5 Things to Look Out for When Buying an E-commerce Website

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Helmut: The Boat with a View

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E-commerce websites are popular here at Flippa. Wouldn’t it be nice if you could buy a profitable dropshipping site for cheap and travel the world as it earns you a healthy amount every month?

Unless you’re extremely efficient and experienced, it would be hard to replicate the results you hear about from Tim Ferriss and other 4-hour workweek advocates. That doesn’t mean it can’t happen, it just might take some time to get there.

Of course, the entire reason you’re buying an e-commerce site is to get there faster. You don’t have to go through the entire process of setting it up and finding suppliers because someone has already done it for you.

On the other hand, you don’t want to invest a whole lot of money to buy an e-commerce site only to find out that that it doesn’t generate enough money, or that it takes up all your time. So to protect you from making a bad investment, here are five things to look out for when buying an e-commerce website.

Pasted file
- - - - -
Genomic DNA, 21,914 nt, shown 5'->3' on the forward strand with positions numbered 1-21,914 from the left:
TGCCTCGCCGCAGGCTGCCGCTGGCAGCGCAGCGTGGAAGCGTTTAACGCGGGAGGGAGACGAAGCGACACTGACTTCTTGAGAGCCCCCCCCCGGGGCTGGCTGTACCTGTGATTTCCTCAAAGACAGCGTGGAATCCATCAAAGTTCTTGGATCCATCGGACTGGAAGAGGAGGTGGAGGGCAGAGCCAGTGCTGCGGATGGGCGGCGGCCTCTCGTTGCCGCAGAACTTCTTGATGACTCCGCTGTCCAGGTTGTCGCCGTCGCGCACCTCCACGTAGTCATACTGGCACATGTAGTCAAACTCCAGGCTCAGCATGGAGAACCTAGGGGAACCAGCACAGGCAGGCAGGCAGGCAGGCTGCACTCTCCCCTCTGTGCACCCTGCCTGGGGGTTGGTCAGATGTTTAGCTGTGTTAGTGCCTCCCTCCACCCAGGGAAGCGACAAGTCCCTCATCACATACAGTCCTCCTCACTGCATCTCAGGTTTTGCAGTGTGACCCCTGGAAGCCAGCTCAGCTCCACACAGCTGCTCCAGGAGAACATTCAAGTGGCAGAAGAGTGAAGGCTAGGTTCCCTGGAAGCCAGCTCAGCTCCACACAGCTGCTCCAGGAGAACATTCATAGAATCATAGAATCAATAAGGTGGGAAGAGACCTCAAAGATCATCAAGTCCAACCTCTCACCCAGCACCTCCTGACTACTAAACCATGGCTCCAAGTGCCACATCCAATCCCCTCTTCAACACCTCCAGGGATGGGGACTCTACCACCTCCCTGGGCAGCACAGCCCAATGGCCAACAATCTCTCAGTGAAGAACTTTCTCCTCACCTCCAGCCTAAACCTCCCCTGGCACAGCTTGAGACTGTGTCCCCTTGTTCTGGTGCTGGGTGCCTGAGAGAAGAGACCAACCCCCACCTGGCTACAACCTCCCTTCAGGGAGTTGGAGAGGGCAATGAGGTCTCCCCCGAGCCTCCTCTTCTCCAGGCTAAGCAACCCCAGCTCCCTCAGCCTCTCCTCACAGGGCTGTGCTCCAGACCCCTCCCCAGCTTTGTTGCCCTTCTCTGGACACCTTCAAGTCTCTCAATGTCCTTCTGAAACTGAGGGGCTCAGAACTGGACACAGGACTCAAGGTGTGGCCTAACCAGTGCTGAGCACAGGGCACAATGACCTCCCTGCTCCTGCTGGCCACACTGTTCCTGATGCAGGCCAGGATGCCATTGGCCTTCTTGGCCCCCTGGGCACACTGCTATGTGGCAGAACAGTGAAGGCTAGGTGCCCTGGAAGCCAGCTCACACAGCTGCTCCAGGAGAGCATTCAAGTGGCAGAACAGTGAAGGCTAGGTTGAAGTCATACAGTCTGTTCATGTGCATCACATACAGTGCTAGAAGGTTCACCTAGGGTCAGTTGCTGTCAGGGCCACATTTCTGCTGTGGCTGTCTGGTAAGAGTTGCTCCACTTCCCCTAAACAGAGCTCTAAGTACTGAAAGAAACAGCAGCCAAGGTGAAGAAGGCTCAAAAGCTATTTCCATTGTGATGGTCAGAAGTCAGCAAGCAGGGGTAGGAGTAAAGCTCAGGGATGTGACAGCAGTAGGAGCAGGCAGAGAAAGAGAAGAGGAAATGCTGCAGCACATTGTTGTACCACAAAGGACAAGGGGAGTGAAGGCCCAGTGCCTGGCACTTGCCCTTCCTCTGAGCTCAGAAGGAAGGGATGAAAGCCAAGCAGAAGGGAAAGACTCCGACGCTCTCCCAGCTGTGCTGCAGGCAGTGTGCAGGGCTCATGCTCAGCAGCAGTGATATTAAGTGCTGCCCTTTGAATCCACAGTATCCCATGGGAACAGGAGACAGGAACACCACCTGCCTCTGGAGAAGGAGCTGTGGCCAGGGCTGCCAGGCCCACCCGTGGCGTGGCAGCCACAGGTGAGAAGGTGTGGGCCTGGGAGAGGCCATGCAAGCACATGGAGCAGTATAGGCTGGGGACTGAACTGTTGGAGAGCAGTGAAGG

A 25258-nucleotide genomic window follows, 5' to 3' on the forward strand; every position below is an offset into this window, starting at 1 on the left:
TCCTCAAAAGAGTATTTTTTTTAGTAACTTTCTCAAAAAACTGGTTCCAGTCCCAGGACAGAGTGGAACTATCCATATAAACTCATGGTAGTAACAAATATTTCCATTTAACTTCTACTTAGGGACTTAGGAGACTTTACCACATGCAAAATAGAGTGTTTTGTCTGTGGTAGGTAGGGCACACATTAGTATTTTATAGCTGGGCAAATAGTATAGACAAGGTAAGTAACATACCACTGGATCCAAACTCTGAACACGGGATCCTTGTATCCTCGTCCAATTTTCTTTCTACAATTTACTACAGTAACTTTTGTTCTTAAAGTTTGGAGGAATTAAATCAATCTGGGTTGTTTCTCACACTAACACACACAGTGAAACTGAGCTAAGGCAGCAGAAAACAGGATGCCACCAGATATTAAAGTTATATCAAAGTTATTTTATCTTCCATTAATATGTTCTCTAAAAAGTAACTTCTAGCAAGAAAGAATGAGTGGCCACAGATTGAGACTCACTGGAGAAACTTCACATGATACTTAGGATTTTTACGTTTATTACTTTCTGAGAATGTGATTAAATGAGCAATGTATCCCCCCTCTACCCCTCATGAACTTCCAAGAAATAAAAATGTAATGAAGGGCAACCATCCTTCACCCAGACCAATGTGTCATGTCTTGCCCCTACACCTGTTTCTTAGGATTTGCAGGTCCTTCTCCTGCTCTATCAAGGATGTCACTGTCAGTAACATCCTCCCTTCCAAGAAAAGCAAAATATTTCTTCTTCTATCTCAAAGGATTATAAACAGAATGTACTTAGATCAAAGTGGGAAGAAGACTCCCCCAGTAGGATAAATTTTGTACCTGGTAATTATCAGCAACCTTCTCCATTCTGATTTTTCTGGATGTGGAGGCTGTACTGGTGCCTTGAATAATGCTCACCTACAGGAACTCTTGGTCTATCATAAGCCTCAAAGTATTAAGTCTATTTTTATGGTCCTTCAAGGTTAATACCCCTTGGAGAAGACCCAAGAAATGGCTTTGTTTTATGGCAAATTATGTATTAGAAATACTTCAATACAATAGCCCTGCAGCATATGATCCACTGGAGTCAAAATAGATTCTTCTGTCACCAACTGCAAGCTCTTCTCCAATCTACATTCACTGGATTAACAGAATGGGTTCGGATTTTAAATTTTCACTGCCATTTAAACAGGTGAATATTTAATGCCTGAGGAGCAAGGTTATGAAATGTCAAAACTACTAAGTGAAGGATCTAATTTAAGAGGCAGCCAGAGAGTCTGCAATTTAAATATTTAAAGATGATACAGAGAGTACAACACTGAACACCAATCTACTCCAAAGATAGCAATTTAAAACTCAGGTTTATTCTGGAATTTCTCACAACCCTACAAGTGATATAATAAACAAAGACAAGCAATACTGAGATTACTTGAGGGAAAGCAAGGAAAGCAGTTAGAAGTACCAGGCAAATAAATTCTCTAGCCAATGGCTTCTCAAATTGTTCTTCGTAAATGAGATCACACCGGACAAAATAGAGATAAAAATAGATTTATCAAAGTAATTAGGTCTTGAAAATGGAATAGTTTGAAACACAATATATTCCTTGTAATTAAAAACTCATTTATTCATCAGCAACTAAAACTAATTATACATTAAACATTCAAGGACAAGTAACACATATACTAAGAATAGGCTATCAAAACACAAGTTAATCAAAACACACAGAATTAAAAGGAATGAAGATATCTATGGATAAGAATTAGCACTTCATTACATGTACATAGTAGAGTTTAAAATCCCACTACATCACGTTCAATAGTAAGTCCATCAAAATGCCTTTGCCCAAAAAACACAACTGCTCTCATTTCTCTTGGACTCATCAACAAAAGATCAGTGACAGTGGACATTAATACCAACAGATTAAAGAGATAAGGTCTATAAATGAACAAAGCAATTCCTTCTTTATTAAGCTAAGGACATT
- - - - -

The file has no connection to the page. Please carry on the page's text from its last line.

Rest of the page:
1. Niche

You want to make sure that the site you found has a good niche with acceptable demand and low competition.

There are lots of e-commerce sites selling popular electronics, but these are very broad markets and you are competing with thousands of others. Unless the site has some extremely obvious USP (Unique Selling Proposition), this business will end up taking all your time and will force you to drive down profits to compete.

Now, there’s no such thing as the perfect niche, but there are profitable niches around. These niches usually have the same or similar characteristics.

You need to find something that you’re interested in and that you can add value to. This means you have some expertise in your niche and that you’re able to write good content for your site. If the product being sold has multiple components and complex installations, you can add your expertise by creating a free manual to go along with the product, thus giving you an edge over Amazon and allowing you to charge a premium.

Products that are difficult to find at a local brick-and-mortar store, that have a lot of accessories, are small and have low turnovers are usually good products to sell online. Disposable products mean that people will be coming back to your site often and you can build a regular customer base.

2. Suppliers

When it comes to suppliers, you want to ask yourself a few important questions:

  • Are the suppliers any good? Do you want them to stay on?
  • Where are they located? Where do they ship?
  • Are they wholesalers, manufacturers, or middlemen?
  • Are they offering a good wholesale price?

You certainly don’t want to take on a business with unreliable suppliers. If they mess up on orders, not only can that cost you financially, you also have to deal with irate customers, and you don’t want that.